Fleshgod Apocalypse is an Italian symphonic death metal band. Formed in 2007, the group resides in Perugia and is currently signed to Nuclear Blast. They have released five full-length albums, most recently Veleno in 2019. Fleshgod Apocalypse was formed in April 2007 by Francesco Paoli (formerly frontman of the band Hour of Penance). They recorded their first demo, Promo ’07, at 16th Cellar Studio, in Rome, with producer Stefano “Saul” Morabito, releasing it shortly after. The demo was re-released the following year on a split CD with fellow Italian bands Septycal Gorge, Modus Delicti, and Onirik. Fleshgod Apocalypse then signed to Neurotic Records. In early 2008 the band toured Europe, supporting bands like Behemoth, Origin, Dying Fetus, Hate Eternal, Suffocation, Napalm Death, and many more. Here are all of Fleshgod Apocalypse albums ranked.
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5. Oracles (2009)
“This is the best generic modern death metal album ever. When I say generic, I’m not talking about songwriting – something this band are masters of, the compositions here really hold your attention. I mean their style, they’re not unique in the least and instead sound like an unimaginative mishmash of modern death metal tropes (I emphasize modern as there are pretty much no pre-00s influences to be found here) – take the brutality of Behemoth or modern Suffocation, some melodic riffing you might hear in the likes of Black Dahlia Murder, neoclassical tech stuff you hear in every remotely technical death metal band these days, and some classical interludes doing some big bombast shit at the end of the tracks.”
4. Labyrinth (2013)
“The sound hasn’t changed much from Agony, the point where the band decided they were going to be strongly operatic and symphonic. In Labyrinth, the operatic female vocals are maybe better incorporated and not so dominating. The piano and symphonic elements really shine through in this album, becoming almost as technically impressive as the drums. It’s unusual to hear horns now part of this, for the full symphonic experience, not just the usual strings section. Surprisingly it works quite well, making the whole thing much more dramatic.”
3. Agony (2011)
“The pervasive symphonic elements aren’t really particularly original or interesting, though I do think they generally feel integral as opposed to gimmicky and enhance the metal compositions beyond what they would be without. But ultimately what I find far more interesting about Fleshgod on Agony is the way they so effectively weave power metal influence (including the obligatory ridiculously high-pitched pseudo-operatic clean vocals) into the constant barrage of tremolo-picked death metal. Come to think of it, that riffing style contributes to the fact that it’s also somewhat “blackened.” It is this relative wealth of metal subgenre blending, and the particularly fluent execution thereof, that I find the most engaging.”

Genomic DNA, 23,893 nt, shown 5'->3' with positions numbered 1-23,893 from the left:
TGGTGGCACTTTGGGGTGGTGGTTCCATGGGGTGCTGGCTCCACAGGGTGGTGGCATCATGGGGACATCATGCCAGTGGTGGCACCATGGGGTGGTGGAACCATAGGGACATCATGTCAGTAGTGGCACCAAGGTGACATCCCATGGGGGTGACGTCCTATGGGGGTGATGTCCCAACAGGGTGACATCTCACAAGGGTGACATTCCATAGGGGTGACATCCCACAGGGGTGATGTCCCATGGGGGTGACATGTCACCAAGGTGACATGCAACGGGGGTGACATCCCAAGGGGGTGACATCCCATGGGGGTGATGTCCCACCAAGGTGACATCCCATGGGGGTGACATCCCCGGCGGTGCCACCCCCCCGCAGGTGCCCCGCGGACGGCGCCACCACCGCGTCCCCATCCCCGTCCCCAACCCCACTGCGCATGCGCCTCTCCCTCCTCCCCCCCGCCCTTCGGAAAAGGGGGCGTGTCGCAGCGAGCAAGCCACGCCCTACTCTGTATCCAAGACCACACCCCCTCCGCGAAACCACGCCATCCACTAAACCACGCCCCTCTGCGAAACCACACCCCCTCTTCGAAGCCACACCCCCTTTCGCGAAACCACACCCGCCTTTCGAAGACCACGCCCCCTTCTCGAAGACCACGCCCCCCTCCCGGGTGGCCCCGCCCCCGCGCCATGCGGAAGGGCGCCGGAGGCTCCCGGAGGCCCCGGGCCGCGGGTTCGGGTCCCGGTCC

2. Veleno (2019)
“After a massive line-up change, its time to see what the remaining trio created from the ashes of a couple of chaothic & bombastic records that havent had the same impact & catchiness of “Agony” on fanbase & media.
In this sense, “Veleno” is the most varied, catchy (but not immediate) & slow / dynamic Fleshgod Apocalypse album yet. The symphonic side isnt intrusive no more but essential & effective, the distinctive & technical riffing -partially rediscovered on “King” – is now back to a main role & some songs also offer the pleasure of emotional & epic climaxes.”
1. King (2016)
“The album is super orchestral centered, with massively heavy and often chuggy Death Metal riffs and some impressive Neo-Classical-ish shredding, they always make me think of a Death Metal version of Rhapsody. The typical deep and sometimes indecipherable death growls as well as their nice clean high pitched vocals are both present here, along with some female soprano vocals and the drumming is much more varied than in the past, instead of being just blast beats non-stop. My biggest problem with the album is I’d like more Tech-Death riffing, more flashy lead playing and a bit more variety in the songwriting and less chuggs.”